There is an African proverb that says, “Every time an elder dies a library burns.” This morning, it was revealed that hip-hop pioneer Reggie “Combat Jack” Ossé has passed away due to complications with colon cancer. The music mogul revealed his diagnosis in October and had been updating the public on the process through social media up until recently.
A long list of accomplishments accrued to the legendary music industry insider. The Brooklyn-born first-generation Hatian-American was widely known as host for the popular podcast the Combat Jack Show. Ossé was also a powerful lawyer, author, and at one point editor of The Source.
A member of Phi Beta Sigma fraternity, Jack graduated from Cornell University with a degree in law and went on to represent artists like Jay-Z, Nice & Smooth, and a laundry list of others. Together with multimedia journalist Gabriel Tolliver, Combat Jack wrote the book Bling: The Hip-Hop Jewelry Book. The book showcased the glamour of hip-hop excess while lightly touching on issues with the diamond trade.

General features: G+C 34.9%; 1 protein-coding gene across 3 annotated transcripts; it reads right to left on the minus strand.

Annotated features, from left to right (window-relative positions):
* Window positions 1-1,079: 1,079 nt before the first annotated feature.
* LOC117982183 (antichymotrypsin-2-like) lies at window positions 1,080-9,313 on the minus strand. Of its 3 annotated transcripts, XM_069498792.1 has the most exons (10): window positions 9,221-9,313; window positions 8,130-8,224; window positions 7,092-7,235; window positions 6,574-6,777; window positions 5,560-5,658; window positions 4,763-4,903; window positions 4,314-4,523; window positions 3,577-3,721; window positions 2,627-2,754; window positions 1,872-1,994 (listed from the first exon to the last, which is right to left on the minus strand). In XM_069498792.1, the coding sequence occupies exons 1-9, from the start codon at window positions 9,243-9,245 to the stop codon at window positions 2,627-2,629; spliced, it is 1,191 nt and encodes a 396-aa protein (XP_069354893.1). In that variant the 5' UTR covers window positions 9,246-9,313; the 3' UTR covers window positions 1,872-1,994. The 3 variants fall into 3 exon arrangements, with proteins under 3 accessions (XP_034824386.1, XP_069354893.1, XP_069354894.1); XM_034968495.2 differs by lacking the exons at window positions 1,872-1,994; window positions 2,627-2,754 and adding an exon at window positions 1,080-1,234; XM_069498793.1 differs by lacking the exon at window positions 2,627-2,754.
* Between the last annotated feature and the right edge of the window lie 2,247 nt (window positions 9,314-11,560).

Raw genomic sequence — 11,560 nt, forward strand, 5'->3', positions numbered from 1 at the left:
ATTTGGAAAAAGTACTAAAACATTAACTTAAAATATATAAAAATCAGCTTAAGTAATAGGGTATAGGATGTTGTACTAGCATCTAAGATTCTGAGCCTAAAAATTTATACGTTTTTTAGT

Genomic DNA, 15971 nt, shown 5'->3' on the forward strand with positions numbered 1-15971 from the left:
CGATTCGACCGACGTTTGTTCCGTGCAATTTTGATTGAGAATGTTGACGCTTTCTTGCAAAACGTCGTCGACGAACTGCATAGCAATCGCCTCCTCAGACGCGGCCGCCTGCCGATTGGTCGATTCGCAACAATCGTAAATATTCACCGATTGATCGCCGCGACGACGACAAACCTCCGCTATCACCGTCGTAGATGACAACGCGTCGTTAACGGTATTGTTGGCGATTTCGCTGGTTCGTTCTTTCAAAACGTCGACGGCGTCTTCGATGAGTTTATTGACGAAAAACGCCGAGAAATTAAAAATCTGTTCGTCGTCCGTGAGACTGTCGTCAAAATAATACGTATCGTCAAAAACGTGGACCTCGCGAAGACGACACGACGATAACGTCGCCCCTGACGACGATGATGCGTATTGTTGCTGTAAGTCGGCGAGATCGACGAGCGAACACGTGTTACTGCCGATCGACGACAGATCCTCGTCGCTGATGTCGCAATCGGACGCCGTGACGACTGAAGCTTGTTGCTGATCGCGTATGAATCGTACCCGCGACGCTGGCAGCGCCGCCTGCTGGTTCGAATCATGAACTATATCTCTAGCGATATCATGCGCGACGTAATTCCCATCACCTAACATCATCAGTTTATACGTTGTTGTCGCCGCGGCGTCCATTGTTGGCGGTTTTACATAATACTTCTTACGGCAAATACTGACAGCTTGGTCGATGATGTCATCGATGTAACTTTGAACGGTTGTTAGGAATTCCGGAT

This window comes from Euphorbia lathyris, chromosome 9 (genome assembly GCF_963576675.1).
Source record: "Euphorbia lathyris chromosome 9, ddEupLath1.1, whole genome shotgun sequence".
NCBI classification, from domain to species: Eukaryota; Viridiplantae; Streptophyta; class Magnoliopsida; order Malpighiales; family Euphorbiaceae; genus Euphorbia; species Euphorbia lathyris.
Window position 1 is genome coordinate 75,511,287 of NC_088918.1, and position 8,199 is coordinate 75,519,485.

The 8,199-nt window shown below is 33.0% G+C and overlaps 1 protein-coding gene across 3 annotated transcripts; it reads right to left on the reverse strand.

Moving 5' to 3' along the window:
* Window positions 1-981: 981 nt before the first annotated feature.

Between being featured on the Backspin channel on SiriusXM, having tens of thousands of followers on SoundCloud, and millions of listens on YouTube, the Combat Jack Show has been a media force. The show is known for a wide variety of in-depth conversations with the likes of Ice Cube, RZA, CNN political commentator Angela Rye, J. Cole, Black Thought (the Roots), and Kevin Gates. The show spearheaded the Loud Speakers Network which boasts over 240,000 subscribers and features programs like the Read and the Brilliant Idiots with Charlamagne Tha God and comic Andrew Schulz.
As managing editor of The Source — the hip-hop Bible — Combat Jack came into the role at a time of significant transition in media consumption. “My goal is to position The Source brand up front and center, back to the forefront of all things hip-hop,” he said in 2011. That year the magazine landed big interviews and cover stories with the likes of Drake, Idris Elba, Gucci Mane, Rick Ross, and the controversial Chris Brown.
In Minnesota, Combat Jack was the keynote speaker for the 2016 Giant Steps conference. In his conversation with co-founder Susan Campion he said, “If all you’re going to do is hustle and grind, that doesn’t sound fun. That’s exhausting. I’d rather be on the other side of momentum: being pulled than having to push.”
The music and independent thought communities should be forever grateful for Combat Jack finding that momentum and pulling us along for the journey.